Here goes; I was flying my Beech Sierra out of Ketchikan intending to go nonstop to Jefferson County International in WA State My home airport I was in VMC but at 9,000 feet and an overcast layer was a few thousand feet below. As I passed over Bella Bella, I noticed that the right tank was indicating that only some of the reserve fuel was left in that tank even though I had been switching the selector on the hour and I was about 2 hours and 30 minutes into the flight. I told my passenger that I was concerned about this, made sure the selector was on the left tank and waited the situation out. About 30 miles south of Bella Bella and over 6,500 foot peaks under the overcast, the engine stopped running. ATC vectored me west to get over lower terrain and we began to discuss the choices of landing sites. After about 15 or 20 seconds, the engine started back up again, but only for a couple of seconds and it continued to cycle like this for 10 or 15 minutes. It would quit for 3 to 4 seconds and then surge to life for about two, sort of like riding a bucking bronco. Amazingly at the end of the 15 minutes or so I was still at 7,000 feet and that was encouraging. All of a sudden the engine began to run normally and, except for the SAR helicopter crew, the amublances, fire trucks etc on the runway, the end of the flight was uneventful. ATC thought I had ice impaction in the air intake, but I was quite certain I had either dragged debris from the empty tank or air because of the fuel selector valve. They suggested I go lower, but I declined, thinking as far away as I was from a suitable field altitude was gold. Once the engine began to run steadily I climbed back to 9,000 for the added comfort of space between me and the ground. I found a mechanic at Port Hardy who was willing to work on my problem and within a week I got him a repair kit for the fuel selector valve and he was able to fix the problem. Turns out, the last guy who worked on the valve (and this was within the last year) must have incorrectly placed a small ballbearing that provides a detent and also seals off the inards so that you only select one tank at a time. The ball bearing was found in the gascolator and once it was put back the valve worked fine. I believe the scenario that caused the entire event was as follows: I must have been in a slight skid the first half of the flight causing the fuel to feed out of the right tank no matter what position the selector was in. I had essentially only a BOTH selection and the acceleration of the skid caused that tank to empty. When all the usable fuel was burned out of the right tank, the engine driven fuel pump still busily sucked at whatever it could get - in this case air. After awhile, gravity feed from the left tank (perhaps lower nose position and a skid in the other direction may have facilitated this) filled up the selector and the engine ran for a moment but the engine driven fuel pump fired up at the same time and sucked more air when that gravity fed fuel was emptied. I suspect that after 15 minutes for whatever reason I had the a/c in enough of a skid the other direction to accelerate fuel from the left tank and the engine began to run normally. I did not figure all this out during the flight and had not developed the skid theory. Thus any changes in fuel acceleration from right to left were purely serendipitous.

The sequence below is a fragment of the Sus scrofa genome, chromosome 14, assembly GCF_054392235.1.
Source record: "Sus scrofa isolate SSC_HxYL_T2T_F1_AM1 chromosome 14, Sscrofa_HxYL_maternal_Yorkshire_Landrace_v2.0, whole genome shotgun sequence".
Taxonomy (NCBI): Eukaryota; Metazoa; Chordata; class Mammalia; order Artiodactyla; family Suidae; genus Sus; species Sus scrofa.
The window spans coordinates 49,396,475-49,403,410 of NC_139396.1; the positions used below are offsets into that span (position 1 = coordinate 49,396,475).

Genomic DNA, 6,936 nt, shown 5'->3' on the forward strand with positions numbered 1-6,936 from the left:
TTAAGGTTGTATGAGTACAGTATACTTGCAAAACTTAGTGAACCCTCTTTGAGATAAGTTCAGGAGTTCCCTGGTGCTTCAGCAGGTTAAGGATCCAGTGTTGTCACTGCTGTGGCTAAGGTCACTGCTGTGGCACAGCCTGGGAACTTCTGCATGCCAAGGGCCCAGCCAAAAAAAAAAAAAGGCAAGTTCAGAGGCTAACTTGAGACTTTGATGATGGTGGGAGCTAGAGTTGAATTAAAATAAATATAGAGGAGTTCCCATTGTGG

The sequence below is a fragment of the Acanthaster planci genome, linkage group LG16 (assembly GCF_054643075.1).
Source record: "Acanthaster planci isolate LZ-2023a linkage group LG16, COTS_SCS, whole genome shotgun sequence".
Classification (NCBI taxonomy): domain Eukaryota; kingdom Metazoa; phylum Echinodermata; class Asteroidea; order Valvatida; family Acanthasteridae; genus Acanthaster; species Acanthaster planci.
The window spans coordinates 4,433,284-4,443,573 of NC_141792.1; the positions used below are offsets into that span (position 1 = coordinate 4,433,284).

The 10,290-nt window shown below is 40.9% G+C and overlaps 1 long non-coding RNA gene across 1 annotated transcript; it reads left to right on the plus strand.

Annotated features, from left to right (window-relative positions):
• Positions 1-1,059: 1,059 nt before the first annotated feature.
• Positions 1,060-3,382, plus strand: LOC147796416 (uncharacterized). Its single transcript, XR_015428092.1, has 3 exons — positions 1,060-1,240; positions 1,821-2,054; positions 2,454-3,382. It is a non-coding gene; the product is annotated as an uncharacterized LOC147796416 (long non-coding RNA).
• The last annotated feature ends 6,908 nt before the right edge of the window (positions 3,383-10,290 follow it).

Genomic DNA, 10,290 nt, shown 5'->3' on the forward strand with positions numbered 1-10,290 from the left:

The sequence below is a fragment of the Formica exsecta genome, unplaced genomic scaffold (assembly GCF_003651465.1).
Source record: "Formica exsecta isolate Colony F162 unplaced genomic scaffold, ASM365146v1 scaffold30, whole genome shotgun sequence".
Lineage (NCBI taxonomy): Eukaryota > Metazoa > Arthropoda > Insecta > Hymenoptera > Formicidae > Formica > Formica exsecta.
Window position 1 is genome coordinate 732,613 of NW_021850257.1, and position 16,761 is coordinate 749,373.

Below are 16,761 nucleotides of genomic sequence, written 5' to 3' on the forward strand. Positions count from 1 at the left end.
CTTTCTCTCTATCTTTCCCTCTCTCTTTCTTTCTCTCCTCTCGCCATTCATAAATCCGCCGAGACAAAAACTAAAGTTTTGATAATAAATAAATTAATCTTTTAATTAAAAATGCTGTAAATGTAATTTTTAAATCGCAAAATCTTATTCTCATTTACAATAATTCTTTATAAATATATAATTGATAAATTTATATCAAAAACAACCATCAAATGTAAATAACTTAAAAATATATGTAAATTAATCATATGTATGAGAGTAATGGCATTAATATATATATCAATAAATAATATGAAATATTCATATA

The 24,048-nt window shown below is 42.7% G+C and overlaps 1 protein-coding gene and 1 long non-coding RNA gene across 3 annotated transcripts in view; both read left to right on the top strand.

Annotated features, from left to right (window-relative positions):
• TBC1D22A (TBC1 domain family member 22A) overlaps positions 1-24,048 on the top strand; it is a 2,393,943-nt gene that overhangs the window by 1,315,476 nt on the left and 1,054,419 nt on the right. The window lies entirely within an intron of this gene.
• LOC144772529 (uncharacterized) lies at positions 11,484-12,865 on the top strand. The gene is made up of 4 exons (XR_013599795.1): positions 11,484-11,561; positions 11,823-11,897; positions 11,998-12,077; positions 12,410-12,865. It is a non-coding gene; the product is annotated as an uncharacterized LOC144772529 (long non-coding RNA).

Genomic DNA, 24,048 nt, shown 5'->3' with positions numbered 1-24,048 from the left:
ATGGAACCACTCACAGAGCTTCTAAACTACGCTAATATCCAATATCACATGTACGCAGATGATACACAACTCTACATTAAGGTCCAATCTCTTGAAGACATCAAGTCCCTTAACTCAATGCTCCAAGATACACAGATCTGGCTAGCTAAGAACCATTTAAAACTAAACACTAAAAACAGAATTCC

If anyone has questions, feel free to ask. Incidentally I flew to Prince Rupert last week and I spent some sleepless nights worrying about that leg from Prince Rupert to Port Hardy. I had been thinking that going back was the best thing - like getting back on the horse (getting tired of this analogy?) and I was really surprised to find how much anxiety I went through before and during this flight.